Do you know what’s in your credit file?

The state of a credit file is crucial when applying for finance – so why is it that so few Australians know how their credit stacks up?

In today’s digitally driven world, consumer choices are heavily impacted by ratings. They are used to decide the best restaurants, television programs and hotels. Similarly, lenders rely on a rating system, or credit file, to help assess a borrower’s suitability for a loan. Having poor credit can make it more difficult to be approved for finance, yet very few Australian’s actually know their full financial history or how this could impact their future.

Here are the top reasons why every person should check their credit file:

1. If the credit file isn’t great, plan around it.

Having a bad poor credit file will heavily reduce a borrower’s options when applying for finance. In fact, the strict assessment criteria of many traditional lenders will mean they simply won’t consider an applicant with a history of bad credit file.

Viewing your own personal credit file before applying for finance, allows those borrowers who have poor credit to source a more flexible lender from the get-go. This avoids unnecessary “hits” (notations made by each lender with whom a credit application is made) on the credit file which might further deteriorate the credit score.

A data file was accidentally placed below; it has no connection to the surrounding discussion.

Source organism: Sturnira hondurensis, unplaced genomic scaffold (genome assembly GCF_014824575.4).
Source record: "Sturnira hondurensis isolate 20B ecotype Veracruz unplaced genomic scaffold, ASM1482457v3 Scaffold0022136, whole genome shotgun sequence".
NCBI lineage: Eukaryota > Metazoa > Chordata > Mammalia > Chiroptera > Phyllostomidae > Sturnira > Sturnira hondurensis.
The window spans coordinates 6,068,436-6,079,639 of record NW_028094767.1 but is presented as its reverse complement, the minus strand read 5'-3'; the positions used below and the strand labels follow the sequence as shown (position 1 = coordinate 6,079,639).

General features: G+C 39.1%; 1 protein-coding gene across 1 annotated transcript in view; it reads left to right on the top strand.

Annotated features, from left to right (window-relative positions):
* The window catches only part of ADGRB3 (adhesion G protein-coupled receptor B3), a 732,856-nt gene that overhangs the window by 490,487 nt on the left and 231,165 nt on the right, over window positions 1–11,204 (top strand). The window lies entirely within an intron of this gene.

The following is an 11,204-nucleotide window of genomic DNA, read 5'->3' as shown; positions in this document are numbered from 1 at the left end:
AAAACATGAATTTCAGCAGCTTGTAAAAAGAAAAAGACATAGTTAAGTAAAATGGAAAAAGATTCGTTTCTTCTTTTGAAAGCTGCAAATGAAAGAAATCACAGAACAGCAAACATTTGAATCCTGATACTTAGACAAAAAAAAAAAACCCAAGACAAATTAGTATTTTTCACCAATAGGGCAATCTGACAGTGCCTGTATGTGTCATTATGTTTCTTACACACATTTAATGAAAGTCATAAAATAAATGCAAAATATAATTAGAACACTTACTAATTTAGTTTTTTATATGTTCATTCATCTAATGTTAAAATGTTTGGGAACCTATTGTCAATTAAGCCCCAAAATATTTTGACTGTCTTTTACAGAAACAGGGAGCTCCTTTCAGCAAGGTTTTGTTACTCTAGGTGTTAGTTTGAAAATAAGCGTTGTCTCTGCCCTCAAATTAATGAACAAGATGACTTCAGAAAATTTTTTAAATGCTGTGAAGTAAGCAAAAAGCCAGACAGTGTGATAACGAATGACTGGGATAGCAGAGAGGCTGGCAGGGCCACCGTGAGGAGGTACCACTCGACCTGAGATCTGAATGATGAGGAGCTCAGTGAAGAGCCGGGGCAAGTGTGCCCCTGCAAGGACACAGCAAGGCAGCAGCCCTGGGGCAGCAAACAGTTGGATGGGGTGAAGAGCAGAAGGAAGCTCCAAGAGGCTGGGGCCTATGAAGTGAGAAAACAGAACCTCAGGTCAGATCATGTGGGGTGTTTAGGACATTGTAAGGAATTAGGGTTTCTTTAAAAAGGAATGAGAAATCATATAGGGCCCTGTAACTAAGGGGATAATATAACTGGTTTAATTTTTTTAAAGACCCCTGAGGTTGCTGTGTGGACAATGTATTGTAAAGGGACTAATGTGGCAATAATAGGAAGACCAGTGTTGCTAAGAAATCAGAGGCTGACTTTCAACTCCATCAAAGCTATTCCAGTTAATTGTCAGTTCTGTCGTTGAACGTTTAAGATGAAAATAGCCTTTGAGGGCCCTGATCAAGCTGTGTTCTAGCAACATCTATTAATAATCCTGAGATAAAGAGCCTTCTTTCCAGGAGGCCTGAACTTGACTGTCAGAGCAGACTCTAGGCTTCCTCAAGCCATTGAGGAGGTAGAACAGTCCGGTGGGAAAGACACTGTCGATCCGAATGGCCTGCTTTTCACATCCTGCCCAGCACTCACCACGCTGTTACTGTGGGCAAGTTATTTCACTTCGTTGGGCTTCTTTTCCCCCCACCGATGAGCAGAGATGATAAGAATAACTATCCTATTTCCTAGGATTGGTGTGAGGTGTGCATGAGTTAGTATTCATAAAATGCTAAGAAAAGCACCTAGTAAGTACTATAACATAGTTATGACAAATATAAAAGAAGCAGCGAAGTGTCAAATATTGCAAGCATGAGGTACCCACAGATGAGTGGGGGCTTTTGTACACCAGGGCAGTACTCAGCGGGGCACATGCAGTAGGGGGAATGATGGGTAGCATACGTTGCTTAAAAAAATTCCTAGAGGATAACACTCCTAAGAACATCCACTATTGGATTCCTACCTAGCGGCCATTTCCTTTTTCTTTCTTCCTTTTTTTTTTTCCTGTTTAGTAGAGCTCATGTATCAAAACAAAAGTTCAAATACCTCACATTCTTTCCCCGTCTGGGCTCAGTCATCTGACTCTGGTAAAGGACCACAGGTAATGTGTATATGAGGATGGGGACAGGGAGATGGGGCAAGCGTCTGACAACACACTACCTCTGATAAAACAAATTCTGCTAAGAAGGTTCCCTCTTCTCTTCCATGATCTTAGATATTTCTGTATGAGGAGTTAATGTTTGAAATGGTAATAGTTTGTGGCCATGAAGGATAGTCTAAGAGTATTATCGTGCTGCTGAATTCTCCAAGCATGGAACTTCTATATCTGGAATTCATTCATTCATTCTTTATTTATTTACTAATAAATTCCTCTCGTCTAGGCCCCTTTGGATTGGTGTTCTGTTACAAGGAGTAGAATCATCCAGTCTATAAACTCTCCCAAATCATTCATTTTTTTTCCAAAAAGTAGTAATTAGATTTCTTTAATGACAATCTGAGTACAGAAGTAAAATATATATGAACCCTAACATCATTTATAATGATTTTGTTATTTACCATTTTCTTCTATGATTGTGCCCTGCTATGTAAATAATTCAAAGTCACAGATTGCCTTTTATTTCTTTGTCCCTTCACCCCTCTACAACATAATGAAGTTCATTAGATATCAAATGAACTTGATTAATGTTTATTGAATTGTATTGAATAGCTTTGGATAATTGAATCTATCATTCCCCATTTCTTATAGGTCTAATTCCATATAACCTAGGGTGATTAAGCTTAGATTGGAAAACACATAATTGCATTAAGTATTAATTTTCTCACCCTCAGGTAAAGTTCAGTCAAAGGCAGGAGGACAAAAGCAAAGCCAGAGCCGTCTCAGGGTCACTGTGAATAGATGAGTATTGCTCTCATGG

2. Wait before applying for future finance. 

Knowing the cause of poor credit history might mean it makes sense to delay any application for finance. Credit enquiries, defaults, clear-outs and court judgements remain on a person’s credit file for five years. If a borrower has a default listed on their credit file that is due to drop-off in three months, then it might be worthwhile making the application after the default has been removed.

3. To ensure there are no mistakes on the credit file.

Let’s be honest – sometimes mistakes happen. In fact, the Office of the Australian Information Commissioner reported in 2013 that 30 per cent of credit files have an error on them, from little mistakes such as incorrect name data right through to false records of unpaid defaults. So, it’s a good idea to regularly check a credit file to ensure there are no mistakes.

How can you access your credit file?

Finding out what’s in a credit file is easy, anyone can go online and will be provided with a record of their financial history including applications made with credit providers and any defaults. There is usually a cost associated however some agencies will provide a basic overview for free. Unlike when lenders look into a credit file, if a borrower requests to see this information it does not appear on the file as a “hit” or impact their chances of receiving approval for finance.

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